Until we can rebalance this position we are going to continue having a stagnating economy fuelled only by the taking out of even more private sector debt. Until, of course, we can't any more because we have another crisis. Then this might happen.


  1. We know something is wrong with the 'money' system... we need people like you to tell us what it is

  2. Hey there.

    I'm a saver. All of my savings are in physical gold. Not money.
    What do you think of that?
    Right or wrong?

    It seems the EZ is going to allow many banks to go bust, so savers beware eh? Perhaps we can agree, that will be a good thing.
    Banks going bust...hmm, that won't hurt the productive economy much will it?
    It's coming, market forces, best prepare.

    1. Hi Gary,

      I actually don't think the EZ will allow many banks to go bust, only countries. They'll protect the savers and punish the workers again.

      In answer to your question about physical gold; if you are asking as an investment, then I would say that historically it's always been a bad investment but if you are looking for a time to buy gold then it is not a bad time now. Not because inflation is going to be that high but because if it isn't high, growth will be low. And there is always the chance of another debt/market crash. But really I would say that property is a better investment as it retains the inflation protection that gold does, but gives a yield.

      By the way, if you are asking on any other level, I make no moral judgements on savers here. I am one myself. I just think that the system favours us too highly.

    2. I've read everything the ECB has written/said about bank resolution, and watched it happen in Cyprus, so I believe you will be very pleasantly surprised.

      I think 'hard' money, AKA the gold standard, will never work, and does favour savers. I think 'soft money', AKA all fiats, never work, as they favour debtors. I see the Euro (currency) is aiming for a middle ground, a medium tensile money, something for everyone. Deflation: not allowed, Inflation: not allowed.

      You should research a piece by an ECB board member alluding to 'inter generational justice', I have no time to find it in my PC. It may make you reconsider your views. I reconsider mine all of the time.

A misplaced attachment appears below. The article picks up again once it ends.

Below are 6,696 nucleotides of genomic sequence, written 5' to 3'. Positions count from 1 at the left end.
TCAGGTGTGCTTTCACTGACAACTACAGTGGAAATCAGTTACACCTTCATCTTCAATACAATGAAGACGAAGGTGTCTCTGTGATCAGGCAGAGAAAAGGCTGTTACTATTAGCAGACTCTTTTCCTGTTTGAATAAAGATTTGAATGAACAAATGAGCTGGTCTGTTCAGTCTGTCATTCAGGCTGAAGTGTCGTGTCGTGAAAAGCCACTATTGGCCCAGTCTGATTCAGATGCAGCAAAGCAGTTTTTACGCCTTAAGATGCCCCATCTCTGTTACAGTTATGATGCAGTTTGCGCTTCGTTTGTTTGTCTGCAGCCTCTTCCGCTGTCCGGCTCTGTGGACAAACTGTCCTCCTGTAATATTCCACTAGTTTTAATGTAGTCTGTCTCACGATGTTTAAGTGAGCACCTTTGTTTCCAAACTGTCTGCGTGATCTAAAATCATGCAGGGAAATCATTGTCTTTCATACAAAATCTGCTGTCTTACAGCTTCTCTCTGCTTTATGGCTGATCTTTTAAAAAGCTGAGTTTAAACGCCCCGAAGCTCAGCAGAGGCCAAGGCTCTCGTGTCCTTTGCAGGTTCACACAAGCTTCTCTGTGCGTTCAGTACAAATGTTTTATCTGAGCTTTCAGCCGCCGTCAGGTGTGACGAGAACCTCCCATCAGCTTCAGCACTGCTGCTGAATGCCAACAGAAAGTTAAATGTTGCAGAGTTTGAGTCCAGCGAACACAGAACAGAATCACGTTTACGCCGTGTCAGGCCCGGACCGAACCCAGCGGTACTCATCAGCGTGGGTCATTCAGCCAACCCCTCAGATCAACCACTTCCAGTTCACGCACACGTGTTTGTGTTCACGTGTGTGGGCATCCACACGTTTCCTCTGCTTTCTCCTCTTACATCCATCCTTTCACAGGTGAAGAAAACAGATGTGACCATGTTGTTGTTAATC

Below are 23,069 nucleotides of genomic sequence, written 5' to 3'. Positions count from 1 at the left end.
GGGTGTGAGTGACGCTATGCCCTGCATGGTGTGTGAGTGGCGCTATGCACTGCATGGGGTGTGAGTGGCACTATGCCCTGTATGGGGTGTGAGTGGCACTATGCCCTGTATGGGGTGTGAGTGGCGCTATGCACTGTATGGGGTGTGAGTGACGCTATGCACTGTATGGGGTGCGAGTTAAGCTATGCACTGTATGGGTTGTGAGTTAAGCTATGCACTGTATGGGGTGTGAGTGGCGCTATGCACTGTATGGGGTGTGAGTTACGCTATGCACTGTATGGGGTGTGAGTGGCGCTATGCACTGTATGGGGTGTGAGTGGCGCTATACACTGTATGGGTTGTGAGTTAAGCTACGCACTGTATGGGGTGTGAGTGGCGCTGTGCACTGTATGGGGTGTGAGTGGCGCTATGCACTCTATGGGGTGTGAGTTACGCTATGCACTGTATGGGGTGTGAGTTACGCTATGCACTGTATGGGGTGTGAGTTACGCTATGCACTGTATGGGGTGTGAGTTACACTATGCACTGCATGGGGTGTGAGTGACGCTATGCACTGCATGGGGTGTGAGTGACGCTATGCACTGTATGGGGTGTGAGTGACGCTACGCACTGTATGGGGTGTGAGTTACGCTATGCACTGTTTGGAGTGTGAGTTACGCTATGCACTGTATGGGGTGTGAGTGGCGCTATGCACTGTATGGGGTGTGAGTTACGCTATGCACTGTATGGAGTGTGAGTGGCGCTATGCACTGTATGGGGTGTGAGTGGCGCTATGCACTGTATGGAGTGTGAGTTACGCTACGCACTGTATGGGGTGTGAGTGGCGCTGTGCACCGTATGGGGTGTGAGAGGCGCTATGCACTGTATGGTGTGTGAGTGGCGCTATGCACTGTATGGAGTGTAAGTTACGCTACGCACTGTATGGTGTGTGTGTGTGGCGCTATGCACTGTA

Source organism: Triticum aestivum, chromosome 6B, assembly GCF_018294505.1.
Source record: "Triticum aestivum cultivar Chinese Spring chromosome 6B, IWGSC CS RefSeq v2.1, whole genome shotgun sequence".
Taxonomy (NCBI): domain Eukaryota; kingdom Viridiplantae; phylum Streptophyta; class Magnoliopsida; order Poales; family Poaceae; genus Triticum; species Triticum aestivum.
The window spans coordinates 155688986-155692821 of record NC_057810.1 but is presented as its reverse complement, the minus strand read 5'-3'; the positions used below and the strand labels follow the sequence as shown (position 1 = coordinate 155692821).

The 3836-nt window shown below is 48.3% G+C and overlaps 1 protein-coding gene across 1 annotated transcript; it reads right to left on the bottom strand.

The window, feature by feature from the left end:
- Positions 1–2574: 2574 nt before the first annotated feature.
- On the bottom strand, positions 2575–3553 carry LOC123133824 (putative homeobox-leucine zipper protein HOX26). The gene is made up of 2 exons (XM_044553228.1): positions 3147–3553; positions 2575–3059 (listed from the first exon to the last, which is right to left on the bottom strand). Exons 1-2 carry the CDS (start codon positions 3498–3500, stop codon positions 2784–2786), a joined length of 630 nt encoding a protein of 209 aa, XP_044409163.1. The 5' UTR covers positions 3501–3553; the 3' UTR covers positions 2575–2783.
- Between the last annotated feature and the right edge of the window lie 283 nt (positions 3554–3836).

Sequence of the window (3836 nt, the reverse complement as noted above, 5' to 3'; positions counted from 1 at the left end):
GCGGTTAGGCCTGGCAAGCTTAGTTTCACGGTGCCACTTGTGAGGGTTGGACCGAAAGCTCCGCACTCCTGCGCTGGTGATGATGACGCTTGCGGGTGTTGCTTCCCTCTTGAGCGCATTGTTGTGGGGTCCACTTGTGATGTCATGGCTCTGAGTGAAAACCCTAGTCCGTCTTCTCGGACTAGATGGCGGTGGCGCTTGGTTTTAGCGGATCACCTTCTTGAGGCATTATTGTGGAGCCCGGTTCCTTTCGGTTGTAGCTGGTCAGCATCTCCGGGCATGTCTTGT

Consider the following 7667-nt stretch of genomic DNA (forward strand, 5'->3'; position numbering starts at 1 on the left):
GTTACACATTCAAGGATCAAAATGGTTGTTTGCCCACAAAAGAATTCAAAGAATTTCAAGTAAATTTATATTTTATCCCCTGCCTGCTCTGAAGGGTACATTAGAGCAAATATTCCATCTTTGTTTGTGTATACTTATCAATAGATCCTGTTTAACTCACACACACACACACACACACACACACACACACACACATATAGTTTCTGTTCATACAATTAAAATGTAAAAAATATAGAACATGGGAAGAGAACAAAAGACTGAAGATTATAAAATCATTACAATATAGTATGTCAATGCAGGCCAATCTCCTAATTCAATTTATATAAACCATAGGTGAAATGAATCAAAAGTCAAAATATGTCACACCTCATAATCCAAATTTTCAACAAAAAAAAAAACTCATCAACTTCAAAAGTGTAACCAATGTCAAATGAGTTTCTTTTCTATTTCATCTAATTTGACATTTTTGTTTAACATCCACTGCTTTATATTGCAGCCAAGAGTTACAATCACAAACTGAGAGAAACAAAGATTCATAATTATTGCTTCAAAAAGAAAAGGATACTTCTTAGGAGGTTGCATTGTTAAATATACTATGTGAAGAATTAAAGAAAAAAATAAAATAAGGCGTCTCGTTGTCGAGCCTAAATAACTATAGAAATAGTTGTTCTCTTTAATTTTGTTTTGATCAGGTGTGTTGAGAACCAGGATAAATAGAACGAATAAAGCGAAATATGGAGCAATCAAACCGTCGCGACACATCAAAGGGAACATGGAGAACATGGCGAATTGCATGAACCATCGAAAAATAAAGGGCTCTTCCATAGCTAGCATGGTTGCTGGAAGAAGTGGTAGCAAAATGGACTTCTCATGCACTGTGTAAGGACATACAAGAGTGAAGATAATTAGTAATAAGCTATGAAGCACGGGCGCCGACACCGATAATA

Gold, I know what lies ahead, a repeat of 1965-82, gold will soar, property, just a debt-fuelled bubble. I need no yield, capital appreciation will be fine.


    4. Gary, I will have a look at that ECB piece. I agree that I still have a lot to learn in life and that one should never be closed minded.

    5. 'But it is also about putting Greece on a sustainable path for the future; limiting the load that is bequeathed to our descendants; and ensuring that those that created fiscal problems take responsibility for them.'

      You will know of course that more debt = more money (debt creates money), so more debt automatically means more savers, the two cannot be moving in opposite directions.

    6. Having read it, to me this is just a confusion as to the importance of money in the system. Yes future generations may owe money to other members of future generations but the real concern should be the size of the economic output in future years.

      The larger the economic output, the more there is to share out. Everything else is just numbers on a computer screen that have put Greece in the mess it is in now. They borrowed in a foreign currency that has risen too much relative to their earnings. They are uncompetitive thanks to the incorrect exchange rate. And they have high unemployment because of the awful idea that was the Euro. These are all money issues and they have stopped Greece being able to be at its economic full potential.

    7. Greece just needs to default on all of its debts, run a government that it can afford, and allow *people* to live their lives.

      The higher levels of economic output you desire are not guaranteed in any situation (high debt or low debt), nor in a currency zone as opposed to using one's own currency.

      The lesson the world will learn over the next 30 years (again) is that mankind is subject to cyclical influences (weather, solar activity, demographics etc.), and no amount of money/debt/planning can affect these larger trends.